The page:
Very naughty weeds

Before/after
Matt and I headed to the garden to weed over the weekend, and found the weeds to be a bit rampant up at the top of the garden. I don't even want to look at PRG! Happily we have a Genentech workday coming up soon, so that team will make a huge difference.

We cleared weeds from the plants in the new bed up at the top, and planted some new plants. An Agave impressa and a Furcraea longaeva joined the mix, as well as a beautiful Dasylirion wheeleri rescued from the cactus wall before the wall is demolished.

Weeds thrown on the path
We tried to rescue the huge, gorgeous Puya from the cactus wall too, but it's just too spiky - I cannot figure out how to get it out without damage to plant and human.  We will just have to hope that during demolition of the building next door, the plants do not get crushed. I am quite worried about the Aloe ferox there... perhaps we will need to build a shelter around it, so it's safe?

Cotyledon cutings
While I was clearing around the Puya, I removed a lot of Cotyledon orbiculata var. oblonga, and planted those opposite, at the bottom of the steps.

We moved around the garden, weeding and weeding... and generating quite a pile at the top of the garden. We're not filling the composters right now, as we plant to move those bins to a better location soon.

In other news, we have been propagating up a storm and now have a couple dozen Salvias ready to plant in the fall - that'll fill in the top bed nicely.

Thursday, May 17, 2018

Weekend weeding

Agave angustifolia + Aeoniums
Last weekend I popped over to the garden for a couple of hours of weeding and found NO homeless encampments and NO damage to the dog poop station. Hooray!

I started weeding in the middle back bed and after clearing out the weeds, realized a nice ground cover would be some lovely Aeoniums. These are a good tough rosette-forming plant, and easy to start from cuttings. I clipped a load from the cactus wall and put them in place - should keep things tidy.

I did the same by the wrong way sign too, and had a lovely chat with Liz and Betty who were visiting the garden and very supportive.

Monday, May 14, 2018

Plant Profile: Aloe maculata (Soap Aloe)

Latin name: Aloe maculata ("AL-oh mack-you-LAH-tah") (syn. Aloe saponaria)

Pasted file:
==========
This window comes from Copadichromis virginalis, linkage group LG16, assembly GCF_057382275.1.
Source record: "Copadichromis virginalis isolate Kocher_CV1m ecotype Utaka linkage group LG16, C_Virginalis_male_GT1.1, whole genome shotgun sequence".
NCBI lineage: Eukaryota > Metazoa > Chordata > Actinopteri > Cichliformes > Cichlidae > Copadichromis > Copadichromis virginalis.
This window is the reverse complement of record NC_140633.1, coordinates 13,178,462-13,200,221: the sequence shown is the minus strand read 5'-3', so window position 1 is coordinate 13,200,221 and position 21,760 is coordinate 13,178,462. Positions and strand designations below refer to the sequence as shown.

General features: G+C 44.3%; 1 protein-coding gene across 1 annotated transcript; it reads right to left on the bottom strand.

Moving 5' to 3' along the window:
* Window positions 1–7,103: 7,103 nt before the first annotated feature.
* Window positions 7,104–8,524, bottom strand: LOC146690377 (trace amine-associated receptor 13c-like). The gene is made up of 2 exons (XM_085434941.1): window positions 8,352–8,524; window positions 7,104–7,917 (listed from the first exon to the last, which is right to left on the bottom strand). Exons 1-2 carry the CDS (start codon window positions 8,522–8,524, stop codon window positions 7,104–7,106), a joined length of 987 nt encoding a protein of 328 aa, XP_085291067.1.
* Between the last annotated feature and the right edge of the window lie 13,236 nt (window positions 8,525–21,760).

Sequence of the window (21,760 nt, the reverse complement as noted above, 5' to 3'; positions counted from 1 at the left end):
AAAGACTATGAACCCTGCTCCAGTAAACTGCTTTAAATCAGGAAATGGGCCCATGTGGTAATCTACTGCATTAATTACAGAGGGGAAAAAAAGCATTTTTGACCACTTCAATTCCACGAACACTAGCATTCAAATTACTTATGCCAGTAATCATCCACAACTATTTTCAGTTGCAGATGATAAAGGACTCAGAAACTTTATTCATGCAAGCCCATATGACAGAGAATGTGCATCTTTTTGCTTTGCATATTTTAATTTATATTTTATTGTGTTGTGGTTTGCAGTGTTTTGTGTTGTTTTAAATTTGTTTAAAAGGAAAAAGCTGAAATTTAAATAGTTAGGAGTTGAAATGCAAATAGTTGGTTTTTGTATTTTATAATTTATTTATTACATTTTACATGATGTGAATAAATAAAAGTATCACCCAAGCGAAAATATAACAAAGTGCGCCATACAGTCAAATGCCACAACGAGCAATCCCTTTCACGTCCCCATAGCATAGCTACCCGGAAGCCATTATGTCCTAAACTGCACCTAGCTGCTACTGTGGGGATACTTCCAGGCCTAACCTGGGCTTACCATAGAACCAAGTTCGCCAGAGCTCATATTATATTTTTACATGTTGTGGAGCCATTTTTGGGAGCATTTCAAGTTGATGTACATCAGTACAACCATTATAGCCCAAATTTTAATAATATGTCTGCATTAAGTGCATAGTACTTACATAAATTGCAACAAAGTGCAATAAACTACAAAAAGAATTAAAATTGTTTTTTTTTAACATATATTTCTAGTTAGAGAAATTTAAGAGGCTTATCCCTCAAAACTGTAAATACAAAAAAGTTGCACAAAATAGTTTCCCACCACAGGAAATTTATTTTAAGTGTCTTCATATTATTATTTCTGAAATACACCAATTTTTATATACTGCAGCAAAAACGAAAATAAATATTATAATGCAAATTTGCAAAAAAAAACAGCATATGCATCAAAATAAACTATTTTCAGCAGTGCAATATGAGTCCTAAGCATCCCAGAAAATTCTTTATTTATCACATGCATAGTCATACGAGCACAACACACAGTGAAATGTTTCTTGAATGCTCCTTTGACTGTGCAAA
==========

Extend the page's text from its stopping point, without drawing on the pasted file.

Common name: Spotted Aloe, Soap Aloe, Zebra Aloe
Originally from: Southern and eastern South Africa, south-eastern Botswana and Zimbabwe.
Blooms: Int he bay area springtime is when the plant sends up tall, flat-topped clusters of coral/peach/orange colored flowers which are awesomely frilly!
Light: Full sun to part shade
Water: Rain is plenty.
Height x width: 24"x18" - flowers can reach 36" tall
Zones: 8b-11
Where to find in P. Garden: We have a group by the bench, another group near the top of the steps, and some in the brights bed.

Have you always wanted to try Aloes but afraid to kill something expensive and finicky? Are you extremely frugal and love plants that pop out little clones of themselves all the time? Do you just like spotted things? Or plants that have crazy peachy orange flowers that hummingbirds love? Aloe maculata is your friend.

This species was previously known as Aloe saponaria, a name that came from the Latin "sapo" meaning soap, as the sap makes a soapy lather in water which is used by local people in South Africa for cleaning.

Now it's called Aloe maculata ("maculata" means speckled or spotted), and it's a dry garden rock star.

Salt tolerant and highly adaptable, it is naturally found in a wide range of habitats across Southern Africa, from Zimbabwe in the north, to the Cape Peninsula in the south. It's also naturalized in some areas of California - that's everything you need to know about how easy it is to grow here!

It is also a very variable species and hybridizes easily with other similar Aloes, like Aloe striata, sometimes making it difficult to identify.

The leaves range in color from purple and reddish when very drought or heat stressed, to light green when they are getting lots of water and shade. They always have distinctive flat-topped flower spikes. The color of the flowers may range from red to yellow, but is usually peachy orange or persimmon color.

This Aloe will grow to an impressive but manageable 2' wide quite quickly, and will offset mini versions of itself so you always have more coming. What's not to love?